Plantar Fasciitis Surgery
Plantar Fascia surgery is used in around 5% of PF sufferers, whose symptoms do not improve, even after continuous treatment.
Surgery for plantar fasciitis is not used regularly as in most cases symptoms will improve through conservative treatment and the use of orthotics. Whilst surgery methods and outcomes are improving considerably, the success rate is still only estimated at around 70-80%.
For this reason it is advised that a patient has been struggling with symptoms for a minimum of 9 months, has custom orthotics from a Podiatrist, performs daily treatments and exercises and has tried therapies such as Cortisone injections and Extracorporeal Shock Wave Therapy.
In most cases now a procedure called a plantar fascia release is performed. This aims at releasing (cutting) between 30 and 50% of the fascia's fibres. This helps to reduce the pull and stress on the bony attachment, as well as the fascia itself.
Whilst this was previously performed as an open procedure, in more recent years endoscopic plantar fascia releases have become more popular due to the decrease in recovery time. This requires making the release through a series of small incisions, using a camera to locate the fascia.
In making the decision to go ahead with a plantar fascia release, the patient should be fully aware of the possible complications of the surgery.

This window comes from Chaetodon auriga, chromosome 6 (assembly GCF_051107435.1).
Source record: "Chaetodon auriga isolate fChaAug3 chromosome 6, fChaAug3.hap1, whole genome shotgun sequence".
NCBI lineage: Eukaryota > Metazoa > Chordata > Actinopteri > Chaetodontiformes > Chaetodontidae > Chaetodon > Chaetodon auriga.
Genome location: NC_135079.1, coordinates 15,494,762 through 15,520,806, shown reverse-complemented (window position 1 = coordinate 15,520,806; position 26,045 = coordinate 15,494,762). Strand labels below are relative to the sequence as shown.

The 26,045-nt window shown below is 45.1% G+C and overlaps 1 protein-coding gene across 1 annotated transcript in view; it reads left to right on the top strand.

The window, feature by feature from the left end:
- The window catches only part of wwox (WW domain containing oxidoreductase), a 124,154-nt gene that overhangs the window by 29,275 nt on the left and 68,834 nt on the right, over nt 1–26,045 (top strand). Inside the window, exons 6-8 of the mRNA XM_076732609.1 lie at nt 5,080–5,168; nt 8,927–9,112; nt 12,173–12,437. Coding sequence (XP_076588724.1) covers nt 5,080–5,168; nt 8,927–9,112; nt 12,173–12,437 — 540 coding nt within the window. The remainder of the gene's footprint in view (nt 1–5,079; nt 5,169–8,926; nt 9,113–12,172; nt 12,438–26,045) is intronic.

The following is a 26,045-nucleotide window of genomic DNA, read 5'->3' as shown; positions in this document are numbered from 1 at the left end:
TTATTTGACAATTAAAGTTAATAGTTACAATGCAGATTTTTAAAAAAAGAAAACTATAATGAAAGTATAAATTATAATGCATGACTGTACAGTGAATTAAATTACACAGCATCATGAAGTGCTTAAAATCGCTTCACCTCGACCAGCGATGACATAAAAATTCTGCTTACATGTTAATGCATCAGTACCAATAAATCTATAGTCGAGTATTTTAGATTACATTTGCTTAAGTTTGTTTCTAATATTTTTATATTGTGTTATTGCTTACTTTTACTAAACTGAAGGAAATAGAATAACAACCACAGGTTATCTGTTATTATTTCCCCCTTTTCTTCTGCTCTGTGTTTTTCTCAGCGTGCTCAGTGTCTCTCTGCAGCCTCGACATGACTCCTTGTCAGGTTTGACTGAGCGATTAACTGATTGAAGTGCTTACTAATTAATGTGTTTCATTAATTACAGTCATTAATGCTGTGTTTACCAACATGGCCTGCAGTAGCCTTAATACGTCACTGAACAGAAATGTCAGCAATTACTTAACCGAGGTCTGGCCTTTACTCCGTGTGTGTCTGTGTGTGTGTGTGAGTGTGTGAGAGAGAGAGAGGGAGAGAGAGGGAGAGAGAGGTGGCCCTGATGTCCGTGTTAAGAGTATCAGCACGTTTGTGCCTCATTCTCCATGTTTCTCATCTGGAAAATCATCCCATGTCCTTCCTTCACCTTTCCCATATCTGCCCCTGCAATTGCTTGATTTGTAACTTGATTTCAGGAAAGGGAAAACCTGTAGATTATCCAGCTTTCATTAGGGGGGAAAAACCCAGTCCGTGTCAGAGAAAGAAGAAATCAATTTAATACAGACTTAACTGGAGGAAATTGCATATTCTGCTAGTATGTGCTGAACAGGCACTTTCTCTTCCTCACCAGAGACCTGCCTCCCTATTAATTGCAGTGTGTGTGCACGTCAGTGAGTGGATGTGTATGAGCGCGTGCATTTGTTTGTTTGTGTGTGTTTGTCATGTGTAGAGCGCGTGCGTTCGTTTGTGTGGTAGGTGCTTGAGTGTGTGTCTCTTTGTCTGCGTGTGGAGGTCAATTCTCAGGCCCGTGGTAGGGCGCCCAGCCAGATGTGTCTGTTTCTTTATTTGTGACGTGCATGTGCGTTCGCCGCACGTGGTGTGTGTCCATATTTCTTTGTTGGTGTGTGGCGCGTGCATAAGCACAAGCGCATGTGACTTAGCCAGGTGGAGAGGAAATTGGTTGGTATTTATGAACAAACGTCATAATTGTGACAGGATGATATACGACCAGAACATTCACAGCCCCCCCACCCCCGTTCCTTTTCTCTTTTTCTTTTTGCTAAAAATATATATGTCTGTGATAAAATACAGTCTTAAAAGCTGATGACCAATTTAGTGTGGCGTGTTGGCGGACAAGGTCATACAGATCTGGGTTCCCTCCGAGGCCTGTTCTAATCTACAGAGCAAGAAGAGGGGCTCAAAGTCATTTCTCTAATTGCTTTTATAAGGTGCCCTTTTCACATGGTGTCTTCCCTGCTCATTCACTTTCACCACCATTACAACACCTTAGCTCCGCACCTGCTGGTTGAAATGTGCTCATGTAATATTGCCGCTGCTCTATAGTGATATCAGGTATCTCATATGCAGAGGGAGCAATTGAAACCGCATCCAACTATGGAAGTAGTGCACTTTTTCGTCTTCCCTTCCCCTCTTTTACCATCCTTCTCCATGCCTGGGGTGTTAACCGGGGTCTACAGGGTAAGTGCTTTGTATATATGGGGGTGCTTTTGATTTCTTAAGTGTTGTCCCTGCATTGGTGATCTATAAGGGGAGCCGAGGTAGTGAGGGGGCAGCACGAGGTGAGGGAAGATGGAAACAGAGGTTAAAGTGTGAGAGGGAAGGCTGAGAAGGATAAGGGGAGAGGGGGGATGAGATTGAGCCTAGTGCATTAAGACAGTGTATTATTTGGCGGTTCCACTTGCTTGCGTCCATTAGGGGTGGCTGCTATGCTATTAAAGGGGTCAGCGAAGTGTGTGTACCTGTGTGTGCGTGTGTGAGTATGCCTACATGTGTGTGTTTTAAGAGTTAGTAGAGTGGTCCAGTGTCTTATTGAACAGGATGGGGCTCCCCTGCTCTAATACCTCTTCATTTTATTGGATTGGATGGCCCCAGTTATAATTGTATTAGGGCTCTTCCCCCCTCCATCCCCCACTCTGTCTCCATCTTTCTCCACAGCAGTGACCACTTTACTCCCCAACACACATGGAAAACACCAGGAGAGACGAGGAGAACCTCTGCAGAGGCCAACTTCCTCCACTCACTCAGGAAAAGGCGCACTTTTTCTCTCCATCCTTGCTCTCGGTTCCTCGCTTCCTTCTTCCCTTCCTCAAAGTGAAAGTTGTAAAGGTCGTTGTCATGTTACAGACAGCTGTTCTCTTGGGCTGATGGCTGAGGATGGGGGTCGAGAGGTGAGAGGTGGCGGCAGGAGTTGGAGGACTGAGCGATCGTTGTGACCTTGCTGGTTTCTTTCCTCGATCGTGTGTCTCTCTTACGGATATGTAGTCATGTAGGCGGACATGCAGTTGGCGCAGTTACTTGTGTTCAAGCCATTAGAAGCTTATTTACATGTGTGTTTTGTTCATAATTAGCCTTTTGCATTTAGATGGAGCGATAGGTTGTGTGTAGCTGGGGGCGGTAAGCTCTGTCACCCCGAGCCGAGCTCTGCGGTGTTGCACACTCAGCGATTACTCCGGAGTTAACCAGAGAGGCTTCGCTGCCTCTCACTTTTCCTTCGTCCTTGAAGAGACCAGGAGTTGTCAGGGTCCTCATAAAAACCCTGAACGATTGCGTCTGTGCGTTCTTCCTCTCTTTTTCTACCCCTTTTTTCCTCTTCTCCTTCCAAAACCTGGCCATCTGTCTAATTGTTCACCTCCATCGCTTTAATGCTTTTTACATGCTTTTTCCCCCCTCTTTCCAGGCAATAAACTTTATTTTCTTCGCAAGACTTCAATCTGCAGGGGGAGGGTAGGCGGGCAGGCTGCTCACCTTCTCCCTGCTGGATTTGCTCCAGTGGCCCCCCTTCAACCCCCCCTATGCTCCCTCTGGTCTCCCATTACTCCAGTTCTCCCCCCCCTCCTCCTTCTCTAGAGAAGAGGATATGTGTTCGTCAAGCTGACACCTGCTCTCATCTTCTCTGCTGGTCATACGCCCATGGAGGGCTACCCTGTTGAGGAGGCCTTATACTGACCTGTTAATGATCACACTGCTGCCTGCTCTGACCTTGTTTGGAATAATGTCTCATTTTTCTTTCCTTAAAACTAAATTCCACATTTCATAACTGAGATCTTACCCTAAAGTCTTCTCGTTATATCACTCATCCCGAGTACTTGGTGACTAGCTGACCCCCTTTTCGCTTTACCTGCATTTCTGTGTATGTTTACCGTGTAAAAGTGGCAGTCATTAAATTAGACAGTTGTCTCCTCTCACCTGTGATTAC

Nerve damage - there is always a risk of nerve damage with any surgery. This could result in numbness, tingling or weakness in the foot.
Excessive release - occasionally too much of the fascia is released, which results in a fallen arch. This may contribute to further injuries.
Infection - again as with all surgery, there is a small risk of infection. Although if caught early enough a course of anti-biotics is effective.
Persistent symptoms - in a few cases, the symptoms may still persist even after surgery. This may be due to not enough of the fibres being released, or may de because the other causes of PF have not been corrected, or even that there is a heel spur which is actually causing the pain. This should always be checked with an X-ray before surgery is undertaken.
After surgery, the foot may be placed in a cast or brace which will allow weight bearing, but reduces the force on the heel to allow the tissues to heal. Return to work time is estimated at around 9-12 weeks.